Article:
Thursday, October 6, 2016

Eight Things You Should NOT Say at Dinner

We've all opened our mouth and listened astonished as words flow out that we wish we could stuff back in. I have probably done it more than most. 

Don't you wish we could have some memorized rules about what we should and shouldn't say, especially at the table when we are trying to make it a fun and enjoyable time.

I've put together an incomplete list in no particular order of things that would be left best unsaid, whether at the nightly dinner table or a special holiday get together meal. Think about these and maybe you'll come up with some of your own.

1. "Can I just have some yogurt?" I actually had a friend whose husband would come to the table and ask this in front of their four young children! Unless you are sick (or severely allergic), you should eat whatever is being served. This also applies to any other substitute food you might wish for.

2. "What is this?" If you have no idea what you are eating, perhaps it's better not to know. But if you must, how about a question like, "This looks really interesting. What is this dish called?" You want to know what part of the cow we were served in South America? No, I promise you don't want to know, but we had the nerve to ask.

3. "Think of the starving children in [insert country]." What good does stuffing myself do for the starving children? If you think your child isn't eating enough, tell them that this is all they get until the next meal, so to be sure to eat enough. Then make sure you told them the truth. Or do a famine meal like the one described here.

4. "You can't have dessert unless you finish your vegetables." We've all said this. One solution is to not have dessert every night. Following that logic, I guess another solution would be to not have vegetables. This is a hard one. We don't want to teach them that they have to slog through the yucky food to get the yummy food, but we do want them to eat the nutritious food. Do you have a solution for this?

5. "Well, somebody is hungry!" If someone is overeating, calling attention to it in a sarcastic way or in front of others will not cause them to change their ways. It will just make them angry with you and ruin any good atmosphere you had going on.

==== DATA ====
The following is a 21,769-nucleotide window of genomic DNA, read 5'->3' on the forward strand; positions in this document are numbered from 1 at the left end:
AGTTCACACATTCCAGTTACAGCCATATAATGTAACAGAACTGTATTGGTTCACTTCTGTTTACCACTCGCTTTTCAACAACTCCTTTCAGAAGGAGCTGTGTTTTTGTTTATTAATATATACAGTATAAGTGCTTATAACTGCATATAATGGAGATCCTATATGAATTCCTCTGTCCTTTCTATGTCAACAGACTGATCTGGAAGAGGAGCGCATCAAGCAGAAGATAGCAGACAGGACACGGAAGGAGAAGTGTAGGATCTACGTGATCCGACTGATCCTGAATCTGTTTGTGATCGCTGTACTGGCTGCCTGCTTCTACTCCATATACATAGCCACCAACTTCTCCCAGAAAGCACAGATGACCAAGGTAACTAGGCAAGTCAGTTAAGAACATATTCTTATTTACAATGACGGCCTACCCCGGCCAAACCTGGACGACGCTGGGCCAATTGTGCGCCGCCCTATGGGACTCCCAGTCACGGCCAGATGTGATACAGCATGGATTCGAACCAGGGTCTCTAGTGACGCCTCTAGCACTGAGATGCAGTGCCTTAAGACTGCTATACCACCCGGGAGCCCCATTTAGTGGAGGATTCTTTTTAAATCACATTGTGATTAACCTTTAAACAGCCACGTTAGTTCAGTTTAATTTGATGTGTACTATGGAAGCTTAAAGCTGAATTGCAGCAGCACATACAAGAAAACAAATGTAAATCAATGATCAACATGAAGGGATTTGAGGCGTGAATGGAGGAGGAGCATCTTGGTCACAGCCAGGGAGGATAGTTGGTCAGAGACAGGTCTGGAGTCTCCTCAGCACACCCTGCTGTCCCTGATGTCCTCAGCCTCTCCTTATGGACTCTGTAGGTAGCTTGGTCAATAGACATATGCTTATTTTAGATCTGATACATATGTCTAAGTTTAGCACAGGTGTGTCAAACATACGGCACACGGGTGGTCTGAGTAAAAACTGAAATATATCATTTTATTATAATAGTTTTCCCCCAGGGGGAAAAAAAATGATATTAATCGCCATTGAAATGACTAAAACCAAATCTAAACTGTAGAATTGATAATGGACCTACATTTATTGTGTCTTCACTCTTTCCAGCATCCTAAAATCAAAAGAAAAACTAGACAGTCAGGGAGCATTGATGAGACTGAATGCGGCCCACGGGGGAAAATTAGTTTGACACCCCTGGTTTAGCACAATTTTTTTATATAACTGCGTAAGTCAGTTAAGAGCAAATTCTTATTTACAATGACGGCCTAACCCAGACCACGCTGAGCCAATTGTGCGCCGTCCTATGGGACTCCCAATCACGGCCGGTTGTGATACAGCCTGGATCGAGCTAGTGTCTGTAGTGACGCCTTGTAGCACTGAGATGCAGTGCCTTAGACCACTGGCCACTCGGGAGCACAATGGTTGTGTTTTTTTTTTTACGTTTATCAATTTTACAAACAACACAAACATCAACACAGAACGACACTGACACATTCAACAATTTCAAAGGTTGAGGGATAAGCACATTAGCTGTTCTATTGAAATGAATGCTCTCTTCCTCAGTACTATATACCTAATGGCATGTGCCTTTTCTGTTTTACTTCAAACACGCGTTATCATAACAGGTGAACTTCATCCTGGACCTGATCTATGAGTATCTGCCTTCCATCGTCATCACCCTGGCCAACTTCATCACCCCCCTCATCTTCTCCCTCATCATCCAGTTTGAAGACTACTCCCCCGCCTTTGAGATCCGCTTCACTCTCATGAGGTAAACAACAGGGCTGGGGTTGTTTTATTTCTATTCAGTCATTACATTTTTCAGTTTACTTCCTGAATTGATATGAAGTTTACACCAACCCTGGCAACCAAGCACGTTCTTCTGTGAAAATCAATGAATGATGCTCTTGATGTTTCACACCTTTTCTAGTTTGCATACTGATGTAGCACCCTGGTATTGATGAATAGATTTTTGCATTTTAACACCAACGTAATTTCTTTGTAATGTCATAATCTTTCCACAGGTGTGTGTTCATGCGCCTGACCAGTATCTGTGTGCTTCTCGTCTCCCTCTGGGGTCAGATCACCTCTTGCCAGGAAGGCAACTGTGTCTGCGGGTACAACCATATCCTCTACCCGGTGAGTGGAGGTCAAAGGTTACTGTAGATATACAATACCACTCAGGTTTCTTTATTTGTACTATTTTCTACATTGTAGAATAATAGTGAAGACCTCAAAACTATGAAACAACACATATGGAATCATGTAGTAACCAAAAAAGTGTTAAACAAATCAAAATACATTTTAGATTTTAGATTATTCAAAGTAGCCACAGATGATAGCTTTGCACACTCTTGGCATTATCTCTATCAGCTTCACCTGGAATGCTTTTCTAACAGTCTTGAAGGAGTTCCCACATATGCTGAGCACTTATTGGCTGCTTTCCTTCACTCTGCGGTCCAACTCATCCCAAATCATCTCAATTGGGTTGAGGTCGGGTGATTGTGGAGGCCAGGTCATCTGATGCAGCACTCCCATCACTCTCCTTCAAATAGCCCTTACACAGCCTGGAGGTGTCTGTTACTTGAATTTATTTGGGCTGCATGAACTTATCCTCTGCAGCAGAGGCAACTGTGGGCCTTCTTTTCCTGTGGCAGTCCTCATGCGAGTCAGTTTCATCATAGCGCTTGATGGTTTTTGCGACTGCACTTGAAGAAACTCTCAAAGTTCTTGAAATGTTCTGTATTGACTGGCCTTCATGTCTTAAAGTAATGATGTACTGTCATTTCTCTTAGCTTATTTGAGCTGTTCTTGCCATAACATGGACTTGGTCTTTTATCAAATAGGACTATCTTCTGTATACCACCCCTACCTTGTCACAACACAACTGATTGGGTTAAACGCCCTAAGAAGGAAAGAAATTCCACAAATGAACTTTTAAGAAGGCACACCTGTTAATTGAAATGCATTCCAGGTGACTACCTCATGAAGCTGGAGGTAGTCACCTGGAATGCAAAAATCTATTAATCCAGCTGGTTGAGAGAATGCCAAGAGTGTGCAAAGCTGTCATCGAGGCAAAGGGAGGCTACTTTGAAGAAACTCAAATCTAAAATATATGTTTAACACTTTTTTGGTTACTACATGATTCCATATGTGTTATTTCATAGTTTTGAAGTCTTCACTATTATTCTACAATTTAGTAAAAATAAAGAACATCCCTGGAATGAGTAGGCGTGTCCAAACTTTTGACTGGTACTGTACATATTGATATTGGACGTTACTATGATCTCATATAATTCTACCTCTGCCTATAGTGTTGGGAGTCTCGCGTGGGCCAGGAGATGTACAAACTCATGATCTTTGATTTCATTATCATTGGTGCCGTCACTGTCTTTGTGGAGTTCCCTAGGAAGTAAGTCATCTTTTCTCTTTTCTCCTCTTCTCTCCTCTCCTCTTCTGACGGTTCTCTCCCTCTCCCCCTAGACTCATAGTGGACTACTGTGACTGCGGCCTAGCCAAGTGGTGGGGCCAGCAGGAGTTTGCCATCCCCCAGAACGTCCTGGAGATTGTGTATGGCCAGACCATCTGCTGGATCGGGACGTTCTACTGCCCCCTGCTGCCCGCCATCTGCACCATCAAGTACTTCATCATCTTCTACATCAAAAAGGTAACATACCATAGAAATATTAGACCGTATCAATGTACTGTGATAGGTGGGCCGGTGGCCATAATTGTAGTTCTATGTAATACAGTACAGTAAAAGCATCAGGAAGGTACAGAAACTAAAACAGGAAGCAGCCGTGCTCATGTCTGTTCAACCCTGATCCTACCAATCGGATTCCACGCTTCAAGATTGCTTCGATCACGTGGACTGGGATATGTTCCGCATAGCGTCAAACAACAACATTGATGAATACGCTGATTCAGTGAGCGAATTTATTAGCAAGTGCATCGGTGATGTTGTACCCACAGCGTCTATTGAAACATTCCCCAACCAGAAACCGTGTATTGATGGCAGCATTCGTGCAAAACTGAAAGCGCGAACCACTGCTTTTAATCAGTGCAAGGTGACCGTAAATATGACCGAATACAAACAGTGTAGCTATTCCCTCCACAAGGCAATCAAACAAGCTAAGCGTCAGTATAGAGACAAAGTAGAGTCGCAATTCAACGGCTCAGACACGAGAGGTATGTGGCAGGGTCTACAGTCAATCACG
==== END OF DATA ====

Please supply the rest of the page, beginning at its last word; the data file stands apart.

6. "You are picky." If you say this to a child, maybe he'll start to believe it and get even pickier. If you say this to an adult, you are just insulting them. It might be true, but it won't change anything to comment on it.

7. "Did you like it?" [to a child trying a new food for the first time] Did you like broccoli, mushrooms, or olives the first time you tried them? Don't let them make a snap decision on something that needs time to get used to. Instead ask them, "What did it taste like?"

8. "Didn't you like it? You aren't eating much." As a person who doesn't eat large portions, I get frustrated when people think I don't like their food because I didn't stuff myself silly on it. I can't eat so much I'm uncomfortable, but in an hour, I'd be happy to have something again! (But I don't expect it from a host.)

What have you said that you wish you hadn't at meals?
What has been said to you, or in your hearing, that shouldn't have been said?

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  1. This is a great list

    I love the idea "maybe you just shouldn't serve vegetables ; )"

    I'd add "Let me tell you about the roadkill we saw on the highway today" or any other stomach-turning conversation. My Mom taught me this one, but I'm amazed how many folks have never heard this guideline.

    1. Roadkill would be pretty tame conversation compared to some of the things I've heard at our table. But when your husband travels internationally to all kinds of backwater places, eats what he is served and suffers the consequences...I agree. It's not meal time conversation!

  2. I truly enjoyed reading your post with all of the reminders as to what should not be said and why. Thank you for sharing it with us!

    1. Thanks so much! Now if I could only remember the list before I open my mouth! :-)

  3. Sharon, this is a great list! Parents (like the dad in #1) need to be conscious of how their remarks might affect children. I would add to the list commenting on the speed or slowness of someone's eating. A parent might talk to a child about it, away from the table, but I've even heard adults making such comments to adults.



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